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Room to Roam: Yellowstone-Area Grizzlies Among Most Isolated Species

Grizzly bear. Credit: skeeze/pixabay
Grizzly bear. Credit: skeeze/pixabay
November 20, 2015

MISSOULA, Mont. - The grizzly bears of the Greater Yellowstone region now have the dubious distinction of being one of the top 10 most isolated species in America.

A new report called "No Room to Roam: 10 American Species in Need of Connectivity" was released Wednesday by the nonprofit Endangered Species Coalition. The report put the Greater Yellowstone grizzlies on the list because only about 600 to 800 are left - and the populations are separated by hundreds of miles.

Bonnie Rice, the Sierra Club's senior representative for Yellowstone and the Northern Rockies, said they need to interbreed to improve genetic diversity.

"These bears are isolated from any other population, which we don't feel bodes well for the long-term health of the population," she said. "We really need natural connectivity between grizzly bears in Greater Yellowstone and other populations in northern Montana and the northern Continental Divide."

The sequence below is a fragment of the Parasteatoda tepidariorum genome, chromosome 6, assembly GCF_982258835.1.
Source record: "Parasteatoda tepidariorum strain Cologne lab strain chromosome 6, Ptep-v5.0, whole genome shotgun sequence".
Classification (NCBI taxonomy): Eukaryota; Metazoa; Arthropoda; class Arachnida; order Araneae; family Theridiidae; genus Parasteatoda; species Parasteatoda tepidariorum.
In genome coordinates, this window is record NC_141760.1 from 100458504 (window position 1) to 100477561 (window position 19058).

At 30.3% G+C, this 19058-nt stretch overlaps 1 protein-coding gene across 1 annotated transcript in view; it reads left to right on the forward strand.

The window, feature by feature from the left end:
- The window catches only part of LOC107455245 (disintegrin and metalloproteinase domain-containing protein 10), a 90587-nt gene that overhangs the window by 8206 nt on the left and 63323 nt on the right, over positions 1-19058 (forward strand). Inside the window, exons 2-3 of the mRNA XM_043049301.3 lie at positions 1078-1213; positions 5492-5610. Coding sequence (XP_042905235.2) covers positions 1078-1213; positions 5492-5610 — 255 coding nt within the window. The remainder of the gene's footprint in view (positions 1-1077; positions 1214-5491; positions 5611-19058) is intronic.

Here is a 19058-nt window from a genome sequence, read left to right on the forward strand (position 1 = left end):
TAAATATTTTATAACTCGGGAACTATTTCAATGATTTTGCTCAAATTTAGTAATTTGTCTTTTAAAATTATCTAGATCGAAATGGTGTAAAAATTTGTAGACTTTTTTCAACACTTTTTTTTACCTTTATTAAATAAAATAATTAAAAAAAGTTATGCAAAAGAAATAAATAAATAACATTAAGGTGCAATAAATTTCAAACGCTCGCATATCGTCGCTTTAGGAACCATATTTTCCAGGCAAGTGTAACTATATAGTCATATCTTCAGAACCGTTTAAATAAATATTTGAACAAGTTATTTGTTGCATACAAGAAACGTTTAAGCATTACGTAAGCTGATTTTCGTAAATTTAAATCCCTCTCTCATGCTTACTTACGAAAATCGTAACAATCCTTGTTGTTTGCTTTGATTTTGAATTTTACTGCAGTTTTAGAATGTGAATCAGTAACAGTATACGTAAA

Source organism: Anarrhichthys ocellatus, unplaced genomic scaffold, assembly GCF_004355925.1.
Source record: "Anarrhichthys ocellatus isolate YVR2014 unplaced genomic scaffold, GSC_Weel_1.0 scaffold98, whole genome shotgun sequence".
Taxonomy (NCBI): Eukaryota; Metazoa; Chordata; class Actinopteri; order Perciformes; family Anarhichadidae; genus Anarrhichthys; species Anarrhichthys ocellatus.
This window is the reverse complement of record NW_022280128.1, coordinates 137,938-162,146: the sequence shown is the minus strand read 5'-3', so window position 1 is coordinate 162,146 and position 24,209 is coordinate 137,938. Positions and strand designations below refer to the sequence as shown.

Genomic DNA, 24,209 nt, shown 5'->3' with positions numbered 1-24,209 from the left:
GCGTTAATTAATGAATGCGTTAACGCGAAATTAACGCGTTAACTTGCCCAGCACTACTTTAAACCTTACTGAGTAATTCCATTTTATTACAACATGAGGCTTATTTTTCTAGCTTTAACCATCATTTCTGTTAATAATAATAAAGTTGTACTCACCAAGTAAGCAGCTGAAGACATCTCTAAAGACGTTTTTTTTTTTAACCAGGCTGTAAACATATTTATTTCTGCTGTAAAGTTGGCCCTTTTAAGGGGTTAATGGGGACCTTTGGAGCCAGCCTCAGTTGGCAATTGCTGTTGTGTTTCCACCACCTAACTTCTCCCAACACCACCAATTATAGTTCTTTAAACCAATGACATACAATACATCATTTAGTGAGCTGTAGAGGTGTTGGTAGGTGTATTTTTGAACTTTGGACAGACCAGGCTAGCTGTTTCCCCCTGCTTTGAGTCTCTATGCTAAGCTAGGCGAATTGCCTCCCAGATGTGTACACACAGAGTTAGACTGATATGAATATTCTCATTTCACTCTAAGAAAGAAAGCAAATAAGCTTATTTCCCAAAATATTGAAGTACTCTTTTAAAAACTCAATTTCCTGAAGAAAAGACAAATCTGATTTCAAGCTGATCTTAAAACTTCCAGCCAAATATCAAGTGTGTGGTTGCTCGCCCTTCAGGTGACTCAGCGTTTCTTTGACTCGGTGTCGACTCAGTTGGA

The report said Idaho and Washington state are home to other, smaller grizzly populations.

Complicating matters, state grizzly bear managers in Montana, Idaho and Wyoming have been pressing the U.S. Fish and Wildlife Service to take the Yellowstone-area grizzly off the endangered species list. The states want to institute a bear hunt, but Rice disagrees with that approach, saying that given all the threats these bears face, they should not be hunted for sport. She added that state managers need to make safe passage between recovery areas a priority.

"We need more protections in those linkage areas between the recovery areas," she said. "We would need the state to manage for that if these bears are delisted."

The Fish and Wildlife Service is expected to release a proposal to delist the Yellowstone-area grizzly sometime next year.

The report is online at

Suzanne Potter, Public News Service - MT